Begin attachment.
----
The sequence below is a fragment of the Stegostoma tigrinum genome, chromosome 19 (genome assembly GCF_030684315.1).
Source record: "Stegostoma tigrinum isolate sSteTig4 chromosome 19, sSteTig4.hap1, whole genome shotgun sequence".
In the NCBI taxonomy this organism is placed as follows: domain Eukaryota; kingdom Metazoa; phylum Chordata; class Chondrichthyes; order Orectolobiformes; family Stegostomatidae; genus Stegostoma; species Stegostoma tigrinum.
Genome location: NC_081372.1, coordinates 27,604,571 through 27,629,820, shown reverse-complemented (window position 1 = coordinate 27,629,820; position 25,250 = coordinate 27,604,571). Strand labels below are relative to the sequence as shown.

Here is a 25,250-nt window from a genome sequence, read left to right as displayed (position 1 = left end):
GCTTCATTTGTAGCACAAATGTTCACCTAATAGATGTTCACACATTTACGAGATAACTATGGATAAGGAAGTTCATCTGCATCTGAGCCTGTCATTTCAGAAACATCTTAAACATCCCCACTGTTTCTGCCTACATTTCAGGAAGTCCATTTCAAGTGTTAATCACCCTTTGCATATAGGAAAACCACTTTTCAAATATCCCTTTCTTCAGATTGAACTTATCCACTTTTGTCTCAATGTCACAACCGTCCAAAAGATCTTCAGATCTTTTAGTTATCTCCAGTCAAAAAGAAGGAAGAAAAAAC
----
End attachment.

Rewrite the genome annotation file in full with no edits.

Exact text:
The sequence below is a fragment of the Stegostoma tigrinum genome, chromosome 19 (genome assembly GCF_030684315.1).
Source record: "Stegostoma tigrinum isolate sSteTig4 chromosome 19, sSteTig4.hap1, whole genome shotgun sequence".
In the NCBI taxonomy this organism is placed as follows: domain Eukaryota; kingdom Metazoa; phylum Chordata; class Chondrichthyes; order Orectolobiformes; family Stegostomatidae; genus Stegostoma; species Stegostoma tigrinum.
Genome location: NC_081372.1, coordinates 27,604,571 through 27,629,820, shown reverse-complemented (window position 1 = coordinate 27,629,820; position 25,250 = coordinate 27,604,571). Strand labels below are relative to the sequence as shown.

Here is a 25,250-nt window from a genome sequence, read left to right as displayed (position 1 = left end):
GCTTCATTTGTAGCACAAATGTTCACCTAATAGATGTTCACACATTTACGAGATAACTATGGATAAGGAAGTTCATCTGCATCTGAGCCTGTCATTTCAGAAACATCTTAAACATCCCCACTGTTTCTGCCTACATTTCAGGAAGTCCATTTCAAGTGTTAATCACCCTTTGCATATAGGAAAACCACTTTTCAAATATCCCTTTCTTCAGATTGAACTTATCCACTTTTGTCTCAATGTCACAACCGTCCAAAAGATCTTCAGATCTTTTAGTTATCTCCAGTCAAAAAGAAGGAAGAAAAAAC